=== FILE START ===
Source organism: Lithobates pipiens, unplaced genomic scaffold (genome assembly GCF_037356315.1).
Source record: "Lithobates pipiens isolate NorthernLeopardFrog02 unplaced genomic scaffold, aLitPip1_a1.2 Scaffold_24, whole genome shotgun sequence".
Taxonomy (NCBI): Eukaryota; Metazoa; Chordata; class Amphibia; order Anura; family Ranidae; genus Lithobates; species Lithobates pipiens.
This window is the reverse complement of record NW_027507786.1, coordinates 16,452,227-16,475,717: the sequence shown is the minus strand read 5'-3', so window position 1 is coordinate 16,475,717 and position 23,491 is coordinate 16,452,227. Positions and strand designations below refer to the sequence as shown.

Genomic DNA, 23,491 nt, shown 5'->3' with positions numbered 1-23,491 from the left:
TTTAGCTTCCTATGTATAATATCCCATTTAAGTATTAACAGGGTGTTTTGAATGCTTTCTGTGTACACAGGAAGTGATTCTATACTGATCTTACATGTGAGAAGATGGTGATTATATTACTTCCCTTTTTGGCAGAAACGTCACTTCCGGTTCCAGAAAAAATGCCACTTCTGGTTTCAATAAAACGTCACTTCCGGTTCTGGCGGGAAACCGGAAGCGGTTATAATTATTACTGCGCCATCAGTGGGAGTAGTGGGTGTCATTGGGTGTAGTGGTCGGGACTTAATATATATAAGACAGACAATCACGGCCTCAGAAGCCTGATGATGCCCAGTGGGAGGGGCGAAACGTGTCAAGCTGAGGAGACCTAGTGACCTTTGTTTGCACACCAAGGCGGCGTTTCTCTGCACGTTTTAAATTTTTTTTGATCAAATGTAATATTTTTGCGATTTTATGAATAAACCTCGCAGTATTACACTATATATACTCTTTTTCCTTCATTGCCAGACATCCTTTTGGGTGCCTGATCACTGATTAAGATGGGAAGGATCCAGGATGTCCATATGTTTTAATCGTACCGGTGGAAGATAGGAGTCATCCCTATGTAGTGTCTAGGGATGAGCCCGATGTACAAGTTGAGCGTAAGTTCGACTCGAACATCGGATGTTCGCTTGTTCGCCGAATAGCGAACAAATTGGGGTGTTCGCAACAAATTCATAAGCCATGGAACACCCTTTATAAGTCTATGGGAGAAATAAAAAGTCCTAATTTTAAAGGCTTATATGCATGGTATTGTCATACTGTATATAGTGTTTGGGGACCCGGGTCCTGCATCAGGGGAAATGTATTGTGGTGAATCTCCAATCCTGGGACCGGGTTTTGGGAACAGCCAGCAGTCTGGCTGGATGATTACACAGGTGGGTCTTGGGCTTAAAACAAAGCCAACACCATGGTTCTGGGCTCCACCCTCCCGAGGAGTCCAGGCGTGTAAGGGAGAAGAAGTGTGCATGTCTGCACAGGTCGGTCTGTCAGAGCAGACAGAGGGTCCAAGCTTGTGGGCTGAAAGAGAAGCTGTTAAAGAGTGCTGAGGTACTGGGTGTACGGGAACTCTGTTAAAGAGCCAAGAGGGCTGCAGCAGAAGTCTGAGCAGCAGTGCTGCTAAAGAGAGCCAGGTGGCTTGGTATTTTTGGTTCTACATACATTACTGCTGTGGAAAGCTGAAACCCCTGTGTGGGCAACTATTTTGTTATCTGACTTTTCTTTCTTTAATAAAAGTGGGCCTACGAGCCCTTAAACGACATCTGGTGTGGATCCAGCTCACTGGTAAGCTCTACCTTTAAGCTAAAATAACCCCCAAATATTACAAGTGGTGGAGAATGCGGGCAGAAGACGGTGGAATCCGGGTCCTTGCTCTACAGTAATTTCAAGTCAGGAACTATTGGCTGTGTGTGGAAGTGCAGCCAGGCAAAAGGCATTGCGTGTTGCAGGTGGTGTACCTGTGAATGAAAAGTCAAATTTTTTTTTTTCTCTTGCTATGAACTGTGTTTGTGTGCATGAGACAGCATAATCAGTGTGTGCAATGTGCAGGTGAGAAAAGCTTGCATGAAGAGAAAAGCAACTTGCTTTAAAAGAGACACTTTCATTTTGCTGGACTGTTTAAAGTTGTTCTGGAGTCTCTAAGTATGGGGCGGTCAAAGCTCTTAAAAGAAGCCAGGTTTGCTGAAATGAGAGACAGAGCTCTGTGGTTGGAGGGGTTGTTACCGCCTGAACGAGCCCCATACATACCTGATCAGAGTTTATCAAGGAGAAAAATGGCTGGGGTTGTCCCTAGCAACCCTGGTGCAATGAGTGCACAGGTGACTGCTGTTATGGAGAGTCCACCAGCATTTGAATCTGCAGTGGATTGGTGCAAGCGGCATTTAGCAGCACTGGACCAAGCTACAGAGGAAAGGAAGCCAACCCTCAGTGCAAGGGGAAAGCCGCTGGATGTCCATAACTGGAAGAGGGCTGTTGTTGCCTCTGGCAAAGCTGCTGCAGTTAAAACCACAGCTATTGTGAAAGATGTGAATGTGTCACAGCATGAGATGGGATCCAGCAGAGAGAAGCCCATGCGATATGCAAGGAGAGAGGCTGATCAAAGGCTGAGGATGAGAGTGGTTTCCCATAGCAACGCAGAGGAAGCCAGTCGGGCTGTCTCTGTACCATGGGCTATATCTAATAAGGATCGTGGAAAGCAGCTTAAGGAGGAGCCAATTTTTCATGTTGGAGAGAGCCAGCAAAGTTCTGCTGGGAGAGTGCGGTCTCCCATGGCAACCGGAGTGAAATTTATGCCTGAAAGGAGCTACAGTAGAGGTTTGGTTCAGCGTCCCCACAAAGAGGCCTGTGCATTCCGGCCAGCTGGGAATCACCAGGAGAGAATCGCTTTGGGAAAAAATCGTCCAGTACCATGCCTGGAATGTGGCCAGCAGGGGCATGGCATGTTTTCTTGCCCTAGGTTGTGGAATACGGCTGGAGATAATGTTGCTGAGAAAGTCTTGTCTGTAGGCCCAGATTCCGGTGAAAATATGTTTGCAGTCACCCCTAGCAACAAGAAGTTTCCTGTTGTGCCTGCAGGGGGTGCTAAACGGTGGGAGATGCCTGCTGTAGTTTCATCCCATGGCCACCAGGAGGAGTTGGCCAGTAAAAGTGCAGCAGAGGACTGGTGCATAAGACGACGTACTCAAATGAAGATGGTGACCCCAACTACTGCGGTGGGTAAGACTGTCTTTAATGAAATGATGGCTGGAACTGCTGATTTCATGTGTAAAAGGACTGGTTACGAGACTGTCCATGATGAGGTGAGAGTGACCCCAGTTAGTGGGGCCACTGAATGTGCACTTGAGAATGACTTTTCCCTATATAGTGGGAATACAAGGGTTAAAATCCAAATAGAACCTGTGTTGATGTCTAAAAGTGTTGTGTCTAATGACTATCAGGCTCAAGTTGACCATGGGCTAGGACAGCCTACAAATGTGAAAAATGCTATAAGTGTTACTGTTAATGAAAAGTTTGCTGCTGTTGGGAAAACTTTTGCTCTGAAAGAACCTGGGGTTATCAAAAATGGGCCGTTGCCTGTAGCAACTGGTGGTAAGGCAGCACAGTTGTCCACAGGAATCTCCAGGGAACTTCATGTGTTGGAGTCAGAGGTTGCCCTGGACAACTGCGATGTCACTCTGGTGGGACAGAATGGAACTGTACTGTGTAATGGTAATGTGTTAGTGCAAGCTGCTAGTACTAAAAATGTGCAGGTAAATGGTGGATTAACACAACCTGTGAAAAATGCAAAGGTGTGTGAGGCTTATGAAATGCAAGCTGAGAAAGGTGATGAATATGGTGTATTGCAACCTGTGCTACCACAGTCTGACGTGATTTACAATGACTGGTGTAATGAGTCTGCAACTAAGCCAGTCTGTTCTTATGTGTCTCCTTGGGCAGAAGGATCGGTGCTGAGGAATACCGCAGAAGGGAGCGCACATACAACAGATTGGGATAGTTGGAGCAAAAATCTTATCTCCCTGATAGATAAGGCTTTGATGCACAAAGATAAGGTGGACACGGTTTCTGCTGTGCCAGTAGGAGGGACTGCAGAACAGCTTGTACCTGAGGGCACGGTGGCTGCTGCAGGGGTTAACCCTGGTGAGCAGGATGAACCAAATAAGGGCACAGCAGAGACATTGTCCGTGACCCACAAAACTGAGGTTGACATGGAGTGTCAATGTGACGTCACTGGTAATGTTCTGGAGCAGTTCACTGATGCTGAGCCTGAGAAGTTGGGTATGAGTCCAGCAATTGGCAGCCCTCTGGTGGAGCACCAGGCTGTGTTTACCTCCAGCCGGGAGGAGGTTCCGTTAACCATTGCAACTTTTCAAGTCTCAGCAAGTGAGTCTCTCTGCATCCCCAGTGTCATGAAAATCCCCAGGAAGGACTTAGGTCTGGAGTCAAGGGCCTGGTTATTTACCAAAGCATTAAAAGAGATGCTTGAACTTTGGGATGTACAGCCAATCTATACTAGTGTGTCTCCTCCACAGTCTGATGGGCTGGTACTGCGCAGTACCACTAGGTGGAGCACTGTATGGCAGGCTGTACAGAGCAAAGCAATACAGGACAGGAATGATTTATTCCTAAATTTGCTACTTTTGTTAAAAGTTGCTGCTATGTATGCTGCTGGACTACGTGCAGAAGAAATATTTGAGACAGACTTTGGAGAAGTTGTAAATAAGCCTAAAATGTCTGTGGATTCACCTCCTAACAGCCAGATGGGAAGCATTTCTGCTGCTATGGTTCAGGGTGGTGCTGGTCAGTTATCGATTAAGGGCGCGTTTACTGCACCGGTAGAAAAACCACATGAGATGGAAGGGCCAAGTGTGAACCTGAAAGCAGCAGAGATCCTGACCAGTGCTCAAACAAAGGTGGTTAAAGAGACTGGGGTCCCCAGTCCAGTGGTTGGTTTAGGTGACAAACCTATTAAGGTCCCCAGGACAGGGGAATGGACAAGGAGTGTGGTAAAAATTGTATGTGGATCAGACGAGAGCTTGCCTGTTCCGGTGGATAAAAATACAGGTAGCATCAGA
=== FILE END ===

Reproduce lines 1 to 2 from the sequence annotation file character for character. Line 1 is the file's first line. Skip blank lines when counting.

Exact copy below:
Source organism: Lithobates pipiens, unplaced genomic scaffold (genome assembly GCF_037356315.1).
Source record: "Lithobates pipiens isolate NorthernLeopardFrog02 unplaced genomic scaffold, aLitPip1_a1.2 Scaffold_24, whole genome shotgun sequence".